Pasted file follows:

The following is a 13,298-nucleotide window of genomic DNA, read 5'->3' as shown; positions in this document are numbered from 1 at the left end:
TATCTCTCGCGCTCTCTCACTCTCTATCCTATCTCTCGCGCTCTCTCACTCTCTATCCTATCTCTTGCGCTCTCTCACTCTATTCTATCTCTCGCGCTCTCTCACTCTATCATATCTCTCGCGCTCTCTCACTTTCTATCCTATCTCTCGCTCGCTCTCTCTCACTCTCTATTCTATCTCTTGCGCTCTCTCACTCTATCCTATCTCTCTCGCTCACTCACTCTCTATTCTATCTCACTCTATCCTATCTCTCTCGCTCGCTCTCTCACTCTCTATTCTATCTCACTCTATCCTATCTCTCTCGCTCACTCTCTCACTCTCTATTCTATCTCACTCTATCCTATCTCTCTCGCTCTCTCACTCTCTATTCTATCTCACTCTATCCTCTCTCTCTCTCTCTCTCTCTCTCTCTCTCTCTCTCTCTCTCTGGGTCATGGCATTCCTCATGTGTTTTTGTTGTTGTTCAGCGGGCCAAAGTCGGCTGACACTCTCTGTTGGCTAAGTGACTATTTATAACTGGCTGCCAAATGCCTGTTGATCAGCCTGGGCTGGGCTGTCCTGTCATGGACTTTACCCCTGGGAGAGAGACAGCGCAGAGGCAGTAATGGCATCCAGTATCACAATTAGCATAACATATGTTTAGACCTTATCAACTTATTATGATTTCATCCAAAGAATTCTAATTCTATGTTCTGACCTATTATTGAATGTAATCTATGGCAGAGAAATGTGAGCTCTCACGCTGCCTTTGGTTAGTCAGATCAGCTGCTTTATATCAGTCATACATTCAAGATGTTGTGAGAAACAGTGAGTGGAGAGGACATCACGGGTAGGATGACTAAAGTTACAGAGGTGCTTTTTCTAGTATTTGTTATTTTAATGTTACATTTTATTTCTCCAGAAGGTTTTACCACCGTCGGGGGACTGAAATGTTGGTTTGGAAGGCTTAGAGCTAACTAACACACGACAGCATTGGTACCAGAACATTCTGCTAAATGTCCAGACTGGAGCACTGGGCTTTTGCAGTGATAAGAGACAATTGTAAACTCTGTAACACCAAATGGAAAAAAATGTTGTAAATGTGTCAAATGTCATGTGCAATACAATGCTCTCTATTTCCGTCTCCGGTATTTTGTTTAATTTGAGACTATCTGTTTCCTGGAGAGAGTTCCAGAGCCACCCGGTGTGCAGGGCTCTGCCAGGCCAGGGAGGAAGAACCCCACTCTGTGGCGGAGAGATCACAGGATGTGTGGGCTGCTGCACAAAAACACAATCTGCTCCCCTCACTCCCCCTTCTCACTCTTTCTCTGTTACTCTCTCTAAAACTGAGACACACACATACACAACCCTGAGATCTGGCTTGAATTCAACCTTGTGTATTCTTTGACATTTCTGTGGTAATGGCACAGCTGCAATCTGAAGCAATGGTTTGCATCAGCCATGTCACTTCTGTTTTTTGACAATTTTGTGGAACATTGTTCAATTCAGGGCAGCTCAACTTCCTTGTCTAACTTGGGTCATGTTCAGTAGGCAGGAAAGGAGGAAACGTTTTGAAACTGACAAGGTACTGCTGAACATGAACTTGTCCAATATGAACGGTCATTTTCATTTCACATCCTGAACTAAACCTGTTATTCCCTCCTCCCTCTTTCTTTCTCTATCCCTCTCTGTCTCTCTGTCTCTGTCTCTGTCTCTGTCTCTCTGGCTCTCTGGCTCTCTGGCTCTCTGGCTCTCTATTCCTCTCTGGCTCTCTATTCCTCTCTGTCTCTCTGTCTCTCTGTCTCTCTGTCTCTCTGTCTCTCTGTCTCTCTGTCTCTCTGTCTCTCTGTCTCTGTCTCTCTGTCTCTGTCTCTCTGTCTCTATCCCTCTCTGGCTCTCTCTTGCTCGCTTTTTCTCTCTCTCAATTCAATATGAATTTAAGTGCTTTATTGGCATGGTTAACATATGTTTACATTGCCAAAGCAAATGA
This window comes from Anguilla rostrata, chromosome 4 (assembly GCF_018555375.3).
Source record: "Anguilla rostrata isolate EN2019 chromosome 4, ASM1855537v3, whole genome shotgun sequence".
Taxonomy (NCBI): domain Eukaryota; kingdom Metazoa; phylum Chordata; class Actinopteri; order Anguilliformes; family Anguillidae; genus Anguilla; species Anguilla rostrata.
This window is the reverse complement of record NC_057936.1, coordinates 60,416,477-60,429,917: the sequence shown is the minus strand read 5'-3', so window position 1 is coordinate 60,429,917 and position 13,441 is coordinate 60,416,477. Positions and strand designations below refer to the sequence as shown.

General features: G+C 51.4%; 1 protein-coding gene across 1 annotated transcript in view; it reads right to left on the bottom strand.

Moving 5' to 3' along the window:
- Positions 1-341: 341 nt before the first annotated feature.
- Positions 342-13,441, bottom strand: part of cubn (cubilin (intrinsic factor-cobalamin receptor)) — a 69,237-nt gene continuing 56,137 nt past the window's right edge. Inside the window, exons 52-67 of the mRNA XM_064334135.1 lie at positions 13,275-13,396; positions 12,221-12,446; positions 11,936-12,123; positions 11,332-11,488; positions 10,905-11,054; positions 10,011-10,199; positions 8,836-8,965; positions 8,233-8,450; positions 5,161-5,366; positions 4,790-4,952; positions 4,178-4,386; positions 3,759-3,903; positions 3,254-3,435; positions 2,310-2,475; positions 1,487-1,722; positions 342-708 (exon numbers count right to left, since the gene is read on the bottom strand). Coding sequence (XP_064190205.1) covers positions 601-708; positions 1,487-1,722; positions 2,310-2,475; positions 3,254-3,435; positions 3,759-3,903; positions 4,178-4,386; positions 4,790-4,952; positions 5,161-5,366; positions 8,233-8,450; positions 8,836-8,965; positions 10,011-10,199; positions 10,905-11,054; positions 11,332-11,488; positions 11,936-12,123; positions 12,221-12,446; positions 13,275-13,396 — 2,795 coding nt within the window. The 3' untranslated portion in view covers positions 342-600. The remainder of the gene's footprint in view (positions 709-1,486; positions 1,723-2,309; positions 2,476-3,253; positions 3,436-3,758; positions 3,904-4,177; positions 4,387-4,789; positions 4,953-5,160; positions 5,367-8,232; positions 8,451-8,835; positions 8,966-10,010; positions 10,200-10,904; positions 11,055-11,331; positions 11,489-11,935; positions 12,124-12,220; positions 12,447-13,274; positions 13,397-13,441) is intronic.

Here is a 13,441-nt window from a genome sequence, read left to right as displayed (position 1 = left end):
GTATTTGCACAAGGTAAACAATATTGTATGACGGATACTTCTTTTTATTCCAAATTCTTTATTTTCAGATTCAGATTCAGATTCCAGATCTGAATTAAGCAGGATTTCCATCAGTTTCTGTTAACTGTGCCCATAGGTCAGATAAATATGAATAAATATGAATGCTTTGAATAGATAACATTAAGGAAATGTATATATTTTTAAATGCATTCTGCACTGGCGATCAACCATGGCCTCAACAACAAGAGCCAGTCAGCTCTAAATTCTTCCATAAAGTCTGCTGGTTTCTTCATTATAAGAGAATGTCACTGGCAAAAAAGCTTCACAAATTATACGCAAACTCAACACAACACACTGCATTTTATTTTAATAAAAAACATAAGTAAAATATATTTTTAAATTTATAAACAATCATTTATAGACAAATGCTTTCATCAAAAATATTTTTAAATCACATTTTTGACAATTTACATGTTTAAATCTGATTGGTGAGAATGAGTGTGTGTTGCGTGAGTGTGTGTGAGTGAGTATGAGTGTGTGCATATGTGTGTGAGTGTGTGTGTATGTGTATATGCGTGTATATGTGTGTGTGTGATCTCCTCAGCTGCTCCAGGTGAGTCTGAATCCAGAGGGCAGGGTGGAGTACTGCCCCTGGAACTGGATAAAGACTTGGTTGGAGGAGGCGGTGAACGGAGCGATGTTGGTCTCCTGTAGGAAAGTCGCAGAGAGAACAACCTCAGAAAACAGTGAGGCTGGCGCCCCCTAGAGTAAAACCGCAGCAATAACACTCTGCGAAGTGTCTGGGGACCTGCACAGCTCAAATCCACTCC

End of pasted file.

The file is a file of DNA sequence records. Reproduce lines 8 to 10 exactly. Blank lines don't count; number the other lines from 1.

Moving 5' to 3' along the window:
- Positions 1-341: 341 nt before the first annotated feature.
- Positions 342-13,441, bottom strand: part of cubn (cubilin (intrinsic factor-cobalamin receptor)) — a 69,237-nt gene continuing 56,137 nt past the window's right edge. Inside the window, exons 52-67 of the mRNA XM_064334135.1 lie at positions 13,275-13,396; positions 12,221-12,446; positions 11,936-12,123; positions 11,332-11,488; positions 10,905-11,054; positions 10,011-10,199; positions 8,836-8,965; positions 8,233-8,450; positions 5,161-5,366; positions 4,790-4,952; positions 4,178-4,386; positions 3,759-3,903; positions 3,254-3,435; positions 2,310-2,475; positions 1,487-1,722; positions 342-708 (exon numbers count right to left, since the gene is read on the bottom strand). Coding sequence (XP_064190205.1) covers positions 601-708; positions 1,487-1,722; positions 2,310-2,475; positions 3,254-3,435; positions 3,759-3,903; positions 4,178-4,386; positions 4,790-4,952; positions 5,161-5,366; positions 8,233-8,450; positions 8,836-8,965; positions 10,011-10,199; positions 10,905-11,054; positions 11,332-11,488; positions 11,936-12,123; positions 12,221-12,446; positions 13,275-13,396 — 2,795 coding nt within the window. The 3' untranslated portion in view covers positions 342-600. The remainder of the gene's footprint in view (positions 709-1,486; positions 1,723-2,309; positions 2,476-3,253; positions 3,436-3,758; positions 3,904-4,177; positions 4,387-4,789; positions 4,953-5,160; positions 5,367-8,232; positions 8,451-8,835; positions 8,966-10,010; positions 10,200-10,904; positions 11,055-11,331; positions 11,489-11,935; positions 12,124-12,220; positions 12,447-13,274; positions 13,397-13,441) is intronic.